"For years, we couldn't rely on the federal government to enforce civil rights law, so now we have an Office for Civil Rights that is finally taking up the torch," Browne Dianis says. "During the Bush administration, we wouldn't encourage anyone to file a complaint. The feeling was that even if you filed a complaint, they probably wouldn't investigate or would say there was no racial discrimination."

Education Department officials express concern that a wide disparity exists between the achievement level of graduating white and African-American high school students in specific subject areas, such as biology and math.

 Data show that white students are six times better prepared than black students for college biology when they graduate from high school. White students are four times as prepared for college algebra as their black counterparts. Furthermore, white high school graduates are twice as likely to have completed Advanced Placement (AP) calculus courses as black or Latino graduates.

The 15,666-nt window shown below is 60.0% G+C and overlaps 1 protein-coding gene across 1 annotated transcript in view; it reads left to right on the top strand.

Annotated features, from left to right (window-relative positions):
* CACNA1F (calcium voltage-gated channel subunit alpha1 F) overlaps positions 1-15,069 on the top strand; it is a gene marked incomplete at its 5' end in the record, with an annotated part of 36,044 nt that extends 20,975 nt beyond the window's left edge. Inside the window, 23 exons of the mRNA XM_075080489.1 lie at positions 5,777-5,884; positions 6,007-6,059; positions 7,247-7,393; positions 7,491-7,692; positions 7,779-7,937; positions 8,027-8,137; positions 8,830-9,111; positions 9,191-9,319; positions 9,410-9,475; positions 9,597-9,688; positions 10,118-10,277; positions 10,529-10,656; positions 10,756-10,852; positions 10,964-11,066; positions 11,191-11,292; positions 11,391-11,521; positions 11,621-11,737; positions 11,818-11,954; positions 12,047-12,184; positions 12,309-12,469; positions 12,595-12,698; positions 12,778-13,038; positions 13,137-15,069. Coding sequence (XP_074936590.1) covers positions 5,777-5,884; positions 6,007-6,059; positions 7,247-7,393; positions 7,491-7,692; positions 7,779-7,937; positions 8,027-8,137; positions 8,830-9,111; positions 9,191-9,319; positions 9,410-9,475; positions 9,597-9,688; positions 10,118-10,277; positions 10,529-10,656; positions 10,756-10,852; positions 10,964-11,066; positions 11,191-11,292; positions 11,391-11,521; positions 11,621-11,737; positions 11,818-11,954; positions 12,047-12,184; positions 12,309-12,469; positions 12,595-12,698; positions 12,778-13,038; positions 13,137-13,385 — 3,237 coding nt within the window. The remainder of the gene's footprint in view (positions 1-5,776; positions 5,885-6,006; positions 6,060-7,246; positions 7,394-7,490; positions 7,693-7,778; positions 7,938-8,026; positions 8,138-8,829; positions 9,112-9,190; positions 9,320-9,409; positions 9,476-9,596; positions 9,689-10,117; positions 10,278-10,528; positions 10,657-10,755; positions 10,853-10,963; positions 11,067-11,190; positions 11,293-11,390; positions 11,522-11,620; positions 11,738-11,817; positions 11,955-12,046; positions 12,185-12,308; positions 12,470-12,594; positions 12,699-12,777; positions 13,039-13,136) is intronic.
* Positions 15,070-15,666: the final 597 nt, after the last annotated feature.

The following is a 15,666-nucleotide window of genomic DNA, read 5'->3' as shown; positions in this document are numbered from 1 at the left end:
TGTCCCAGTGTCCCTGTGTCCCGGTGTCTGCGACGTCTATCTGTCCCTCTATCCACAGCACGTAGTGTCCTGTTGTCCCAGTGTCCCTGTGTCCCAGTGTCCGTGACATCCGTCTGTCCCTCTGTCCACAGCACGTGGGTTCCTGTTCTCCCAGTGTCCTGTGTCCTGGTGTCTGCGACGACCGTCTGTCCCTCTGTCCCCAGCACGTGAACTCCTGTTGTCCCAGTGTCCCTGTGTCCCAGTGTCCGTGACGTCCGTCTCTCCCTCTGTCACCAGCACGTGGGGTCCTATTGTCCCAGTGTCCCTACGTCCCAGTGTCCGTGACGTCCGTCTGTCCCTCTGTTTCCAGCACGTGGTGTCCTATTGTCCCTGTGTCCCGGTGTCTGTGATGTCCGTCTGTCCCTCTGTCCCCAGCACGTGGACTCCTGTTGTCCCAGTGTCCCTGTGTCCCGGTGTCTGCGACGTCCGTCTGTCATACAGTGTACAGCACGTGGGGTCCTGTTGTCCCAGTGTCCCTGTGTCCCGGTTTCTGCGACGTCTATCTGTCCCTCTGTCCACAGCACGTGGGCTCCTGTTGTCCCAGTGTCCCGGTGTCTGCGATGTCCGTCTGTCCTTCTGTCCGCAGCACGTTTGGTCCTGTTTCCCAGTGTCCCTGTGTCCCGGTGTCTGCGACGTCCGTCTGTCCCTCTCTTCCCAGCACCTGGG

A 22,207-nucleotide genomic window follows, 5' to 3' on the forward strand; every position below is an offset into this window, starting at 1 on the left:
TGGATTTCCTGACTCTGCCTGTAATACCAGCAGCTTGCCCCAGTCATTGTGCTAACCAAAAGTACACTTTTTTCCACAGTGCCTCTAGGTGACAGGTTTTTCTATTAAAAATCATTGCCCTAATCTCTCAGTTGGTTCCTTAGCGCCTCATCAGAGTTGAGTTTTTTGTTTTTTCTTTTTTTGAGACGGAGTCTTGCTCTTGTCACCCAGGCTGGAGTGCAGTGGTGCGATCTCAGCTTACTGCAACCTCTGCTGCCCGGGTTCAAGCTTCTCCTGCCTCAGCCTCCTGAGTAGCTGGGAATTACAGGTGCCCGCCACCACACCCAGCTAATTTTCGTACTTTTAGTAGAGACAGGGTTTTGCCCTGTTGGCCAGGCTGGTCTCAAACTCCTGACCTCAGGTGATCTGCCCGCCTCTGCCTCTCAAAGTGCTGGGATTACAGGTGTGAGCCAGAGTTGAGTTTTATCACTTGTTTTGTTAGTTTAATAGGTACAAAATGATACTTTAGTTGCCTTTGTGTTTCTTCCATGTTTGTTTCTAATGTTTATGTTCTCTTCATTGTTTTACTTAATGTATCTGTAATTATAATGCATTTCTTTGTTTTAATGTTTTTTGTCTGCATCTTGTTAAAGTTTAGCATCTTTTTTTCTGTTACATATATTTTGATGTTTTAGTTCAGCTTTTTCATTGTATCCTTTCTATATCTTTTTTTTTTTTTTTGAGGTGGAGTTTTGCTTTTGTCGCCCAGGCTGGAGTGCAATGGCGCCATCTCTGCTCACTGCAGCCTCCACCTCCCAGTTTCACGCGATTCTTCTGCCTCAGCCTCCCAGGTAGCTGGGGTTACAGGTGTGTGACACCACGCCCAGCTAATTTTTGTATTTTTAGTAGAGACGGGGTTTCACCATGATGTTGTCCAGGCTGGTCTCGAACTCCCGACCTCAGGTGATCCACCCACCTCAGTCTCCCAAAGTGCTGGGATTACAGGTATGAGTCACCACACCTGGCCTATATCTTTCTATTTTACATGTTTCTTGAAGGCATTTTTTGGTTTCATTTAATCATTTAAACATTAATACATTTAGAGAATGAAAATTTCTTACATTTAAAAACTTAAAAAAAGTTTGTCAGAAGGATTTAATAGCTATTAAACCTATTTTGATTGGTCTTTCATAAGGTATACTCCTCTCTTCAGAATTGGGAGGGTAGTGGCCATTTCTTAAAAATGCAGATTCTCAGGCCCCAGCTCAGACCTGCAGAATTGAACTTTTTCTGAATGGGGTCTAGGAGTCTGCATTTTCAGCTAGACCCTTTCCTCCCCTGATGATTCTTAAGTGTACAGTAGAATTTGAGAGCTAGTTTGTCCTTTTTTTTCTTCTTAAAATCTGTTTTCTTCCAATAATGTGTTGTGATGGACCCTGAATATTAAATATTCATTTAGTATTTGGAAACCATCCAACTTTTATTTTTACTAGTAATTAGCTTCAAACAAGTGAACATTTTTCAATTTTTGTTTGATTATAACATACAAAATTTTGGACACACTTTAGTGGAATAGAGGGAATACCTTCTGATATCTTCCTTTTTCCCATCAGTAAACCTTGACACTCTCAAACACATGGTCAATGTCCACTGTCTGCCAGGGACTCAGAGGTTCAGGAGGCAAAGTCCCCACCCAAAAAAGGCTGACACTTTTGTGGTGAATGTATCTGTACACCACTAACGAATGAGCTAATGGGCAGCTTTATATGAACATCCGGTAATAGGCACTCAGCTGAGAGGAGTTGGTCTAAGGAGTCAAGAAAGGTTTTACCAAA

Addressing the statistics, Ali says the solution is not "just about adding more courses" but better preparing minority students in these subject areas. The civil rights investigations are forcing improvements.

 In South Carolina, the OCR has targeted school districts for concentrating AP courses at majority white high schools, robbing black students of the chance to take college-track courses. Because of the OCR probe, AP classes have become more widely available at majority black high schools.

Ali is also addressing the practice of assigning the least qualified teachers to poor and predominantly minority schools. By forcing school districts to end this practice, she hopes to narrow the achievement gap between whites and students of color, preparing more minority students for academically challenging courses.